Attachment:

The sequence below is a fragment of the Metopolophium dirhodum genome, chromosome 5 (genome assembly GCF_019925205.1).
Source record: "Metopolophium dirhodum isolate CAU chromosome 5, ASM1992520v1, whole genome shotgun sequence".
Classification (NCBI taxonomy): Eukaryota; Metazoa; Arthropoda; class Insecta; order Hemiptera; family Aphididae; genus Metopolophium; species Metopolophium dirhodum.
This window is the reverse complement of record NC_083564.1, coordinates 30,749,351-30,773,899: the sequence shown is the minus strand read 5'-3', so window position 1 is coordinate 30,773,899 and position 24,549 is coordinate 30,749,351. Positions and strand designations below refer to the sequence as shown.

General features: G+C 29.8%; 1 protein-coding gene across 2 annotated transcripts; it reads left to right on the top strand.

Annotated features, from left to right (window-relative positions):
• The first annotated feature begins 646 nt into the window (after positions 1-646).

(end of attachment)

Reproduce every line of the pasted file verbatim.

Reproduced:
The sequence below is a fragment of the Metopolophium dirhodum genome, chromosome 5 (genome assembly GCF_019925205.1).
Source record: "Metopolophium dirhodum isolate CAU chromosome 5, ASM1992520v1, whole genome shotgun sequence".
Classification (NCBI taxonomy): Eukaryota; Metazoa; Arthropoda; class Insecta; order Hemiptera; family Aphididae; genus Metopolophium; species Metopolophium dirhodum.
This window is the reverse complement of record NC_083564.1, coordinates 30,749,351-30,773,899: the sequence shown is the minus strand read 5'-3', so window position 1 is coordinate 30,773,899 and position 24,549 is coordinate 30,749,351. Positions and strand designations below refer to the sequence as shown.

General features: G+C 29.8%; 1 protein-coding gene across 2 annotated transcripts; it reads left to right on the top strand.

Annotated features, from left to right (window-relative positions):
• The first annotated feature begins 646 nt into the window (after positions 1-646).